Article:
MYTH: Using food in training is bribery.

REALITY: While food can certainly be used to “bribe” a dog, the above sentence displays a fundamental lack of understanding of the laws of learning theory. When you are teaching an animal—any animal, including humans!—something new, there needs to be a motivation for “getting it right” and a signal that you’ve done so (a reward, or more correctly, a “reinforcement”) In humans, this could be an A+ from a teacher, or a paycheck or bonus from your job! All animals “work” for reinforcements and dogs are no different. Trainers often use food simply because most dogs love food and find it worth working for, but we also can use toys, play, work, petting, happy talk and a whole variety of other things to reward our dogs. A reward/reinforcement is something that is presented to an animal in order to show them they got something right. A bribe is something that you give to an animal to get them to do something they already know how to do. 


MYTH: Using head collars will cause neck/spinal injury.

REALITY: This is an oft-repeated claim that can be found all over the Internet. In fact there are no documented cases of dogs getting neck and/or spinal injuries from head collars. Proper use of these types of collars should have no ill physical effects on your dog.


MYTH: I heard my dog should work for me only because he wants to please me.

REALITY: Dogs do what they do ultimately because it works for them. As humans we can count ourselves incredibly lucky to have such creatures that appear to enjoy our company and share our lives. However, we need to understand that this is a mutual relationship, and dogs benefit from their relationships with us through getting food, shelter, play, and affection, among other things. Therefore when a dog does something that makes us happy, we shouldn’t jump to the assumption that a dog “only wants to please us” —they are doing things to make us happy because it also gets them a treat or a belly rub or a pleasant environment to be in. If you subscribe to the theory of mind that a dog only should do things to please you and never be rewarded or reinforced for doing what you want, you will most likely find yourself with a dog that is difficult to train because he will have a hard time discerning when he’s done something right without any reward history from you.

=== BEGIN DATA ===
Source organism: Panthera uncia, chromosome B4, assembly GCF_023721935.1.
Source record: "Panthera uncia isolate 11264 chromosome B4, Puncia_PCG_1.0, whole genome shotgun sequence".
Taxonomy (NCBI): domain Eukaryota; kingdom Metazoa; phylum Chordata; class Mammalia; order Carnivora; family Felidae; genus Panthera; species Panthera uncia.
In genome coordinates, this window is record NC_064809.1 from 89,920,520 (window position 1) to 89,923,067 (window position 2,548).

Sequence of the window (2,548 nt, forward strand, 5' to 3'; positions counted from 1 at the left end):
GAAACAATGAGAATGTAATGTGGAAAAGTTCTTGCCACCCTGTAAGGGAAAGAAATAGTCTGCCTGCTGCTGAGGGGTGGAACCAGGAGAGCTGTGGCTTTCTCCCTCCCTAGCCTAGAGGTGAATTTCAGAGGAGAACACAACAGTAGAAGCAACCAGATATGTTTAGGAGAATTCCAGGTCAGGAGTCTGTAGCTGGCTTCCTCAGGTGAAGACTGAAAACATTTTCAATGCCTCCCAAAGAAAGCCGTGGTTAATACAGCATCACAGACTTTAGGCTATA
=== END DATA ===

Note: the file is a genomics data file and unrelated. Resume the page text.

MYTH: If you adopt an older dog, it won’t bond to you or learn new behaviors and how to live with a new family because "an old dog can't learn new tricks."

REALITY: You can train a dog, or any animal for that matter, at any age. However, keep in mind that the older an animal is and the longer they may have had rehearsed a behavior that youmay now want to change. Because of this it may take a little longer to change that behavior. On the other hand, in some ways training an older dog can be easier than training a puppy. Older dogs are generally calmer than young puppies and in turn have better focus and attention when working with you.


MYTH: My dog is urinating in the house because he's angry that I left him alone.

REALITY: If your dog is urinating in the house, it can only be for one of a few possible reasons: 1) He has a medical condition such as a urinary tract infection or 2) He is suffering from extreme separation anxiety and is in distress. 3) You left him alone longer than you can reasonably expect your dog to hold his bladder. 4) He is not fully housetrained. Dogs are simply not capable of the type of thought processes that would allow them to think that doing an action such as urinating in the house will get back at you for a perceived slight, no matter how much we'd like to believe that's the case! If your dog isn't fully housetrained, sometimes its easier to go back and start at the beginning as if he is still a young puppy and make sure you are absolutely consistent about supervising him in the house and rewarding him for going outside. Sometimes changes likemoving to a new house can trigger confusion for you dog too. As a precaution you should take him to a veterinarian to rule out possible medical causes.